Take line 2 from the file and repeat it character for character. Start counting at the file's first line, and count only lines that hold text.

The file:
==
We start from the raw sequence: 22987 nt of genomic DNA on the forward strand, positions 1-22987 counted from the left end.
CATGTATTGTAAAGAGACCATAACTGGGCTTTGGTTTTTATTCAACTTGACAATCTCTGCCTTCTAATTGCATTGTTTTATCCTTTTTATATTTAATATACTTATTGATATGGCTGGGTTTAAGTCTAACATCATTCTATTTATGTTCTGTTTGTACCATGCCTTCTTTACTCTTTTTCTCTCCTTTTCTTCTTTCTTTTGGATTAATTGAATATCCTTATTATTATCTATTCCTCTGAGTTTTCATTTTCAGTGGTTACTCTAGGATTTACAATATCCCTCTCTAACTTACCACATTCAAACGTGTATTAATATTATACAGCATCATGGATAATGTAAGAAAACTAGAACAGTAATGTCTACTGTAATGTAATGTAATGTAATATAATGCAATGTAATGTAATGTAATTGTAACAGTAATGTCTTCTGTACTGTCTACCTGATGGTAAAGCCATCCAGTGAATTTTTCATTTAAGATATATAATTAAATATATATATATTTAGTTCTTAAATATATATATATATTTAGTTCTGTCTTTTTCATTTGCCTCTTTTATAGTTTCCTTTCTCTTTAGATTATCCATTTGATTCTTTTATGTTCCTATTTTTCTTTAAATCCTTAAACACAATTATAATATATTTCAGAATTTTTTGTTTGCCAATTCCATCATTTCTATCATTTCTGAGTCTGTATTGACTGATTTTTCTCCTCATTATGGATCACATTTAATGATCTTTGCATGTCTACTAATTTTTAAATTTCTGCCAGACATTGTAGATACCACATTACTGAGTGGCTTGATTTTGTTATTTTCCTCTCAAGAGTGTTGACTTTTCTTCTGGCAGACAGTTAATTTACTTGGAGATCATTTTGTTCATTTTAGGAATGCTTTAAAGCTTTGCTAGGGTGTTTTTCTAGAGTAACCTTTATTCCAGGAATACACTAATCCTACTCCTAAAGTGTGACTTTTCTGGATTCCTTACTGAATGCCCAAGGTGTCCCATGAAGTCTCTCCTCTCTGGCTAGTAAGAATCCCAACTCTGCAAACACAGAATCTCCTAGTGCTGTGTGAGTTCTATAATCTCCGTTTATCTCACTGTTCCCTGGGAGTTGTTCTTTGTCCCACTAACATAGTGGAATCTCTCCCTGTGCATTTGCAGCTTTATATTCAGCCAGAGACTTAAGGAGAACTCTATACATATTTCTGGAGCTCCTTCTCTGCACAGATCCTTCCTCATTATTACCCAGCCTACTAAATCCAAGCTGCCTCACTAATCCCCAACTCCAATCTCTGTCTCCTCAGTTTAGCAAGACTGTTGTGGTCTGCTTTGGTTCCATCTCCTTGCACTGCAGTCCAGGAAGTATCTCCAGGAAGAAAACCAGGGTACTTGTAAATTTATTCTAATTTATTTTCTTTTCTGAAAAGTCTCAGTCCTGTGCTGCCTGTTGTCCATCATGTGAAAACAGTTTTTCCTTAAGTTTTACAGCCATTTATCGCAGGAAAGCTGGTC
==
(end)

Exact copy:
CATGTATTGTAAAGAGACCATAACTGGGCTTTGGTTTTTATTCAACTTGACAATCTCTGCCTTCTAATTGCATTGTTTTATCCTTTTTATATTTAATATACTTATTGATATGGCTGGGTTTAAGTCTAACATCATTCTATTTATGTTCTGTTTGTACCATGCCTTCTTTACTCTTTTTCTCTCCTTTTCTTCTTTCTTTTGGATTAATTGAATATCCTTATTATTATCTATTCCTCTGAGTTTTCATTTTCAGTGGTTACTCTAGGATTTACAATATCCCTCTCTAACTTACCACATTCAAACGTGTATTAATATTATACAGCATCATGGATAATGTAAGAAAACTAGAACAGTAATGTCTACTGTAATGTAATGTAATGTAATATAATGCAATGTAATGTAATGTAATTGTAACAGTAATGTCTTCTGTACTGTCTACCTGATGGTAAAGCCATCCAGTGAATTTTTCATTTAAGATATATAATTAAATATATATATATTTAGTTCTTAAATATATATATATATTTAGTTCTGTCTTTTTCATTTGCCTCTTTTATAGTTTCCTTTCTCTTTAGATTATCCATTTGATTCTTTTATGTTCCTATTTTTCTTTAAATCCTTAAACACAATTATAATATATTTCAGAATTTTTTGTTTGCCAATTCCATCATTTCTATCATTTCTGAGTCTGTATTGACTGATTTTTCTCCTCATTATGGATCACATTTAATGATCTTTGCATGTCTACTAATTTTTAAATTTCTGCCAGACATTGTAGATACCACATTACTGAGTGGCTTGATTTTGTTATTTTCCTCTCAAGAGTGTTGACTTTTCTTCTGGCAGACAGTTAATTTACTTGGAGATCATTTTGTTCATTTTAGGAATGCTTTAAAGCTTTGCTAGGGTGTTTTTCTAGAGTAACCTTTATTCCAGGAATACACTAATCCTACTCCTAAAGTGTGACTTTTCTGGATTCCTTACTGAATGCCCAAGGTGTCCCATGAAGTCTCTCCTCTCTGGCTAGTAAGAATCCCAACTCTGCAAACACAGAATCTCCTAGTGCTGTGTGAGTTCTATAATCTCCGTTTATCTCACTGTTCCCTGGGAGTTGTTCTTTGTCCCACTAACATAGTGGAATCTCTCCCTGTGCATTTGCAGCTTTATATTCAGCCAGAGACTTAAGGAGAACTCTATACATATTTCTGGAGCTCCTTCTCTGCACAGATCCTTCCTCATTATTACCCAGCCTACTAAATCCAAGCTGCCTCACTAATCCCCAACTCCAATCTCTGTCTCCTCAGTTTAGCAAGACTGTTGTGGTCTGCTTTGGTTCCATCTCCTTGCACTGCAGTCCAGGAAGTATCTCCAGGAAGAAAACCAGGGTACTTGTAAATTTATTCTAATTTATTTTCTTTTCTGAAAAGTCTCAGTCCTGTGCTGCCTGTTGTCCATCATGTGAAAACAGTTTTTCCTTAAGTTTTACAGCCATTTATCGCAGGAAAGCTGGTC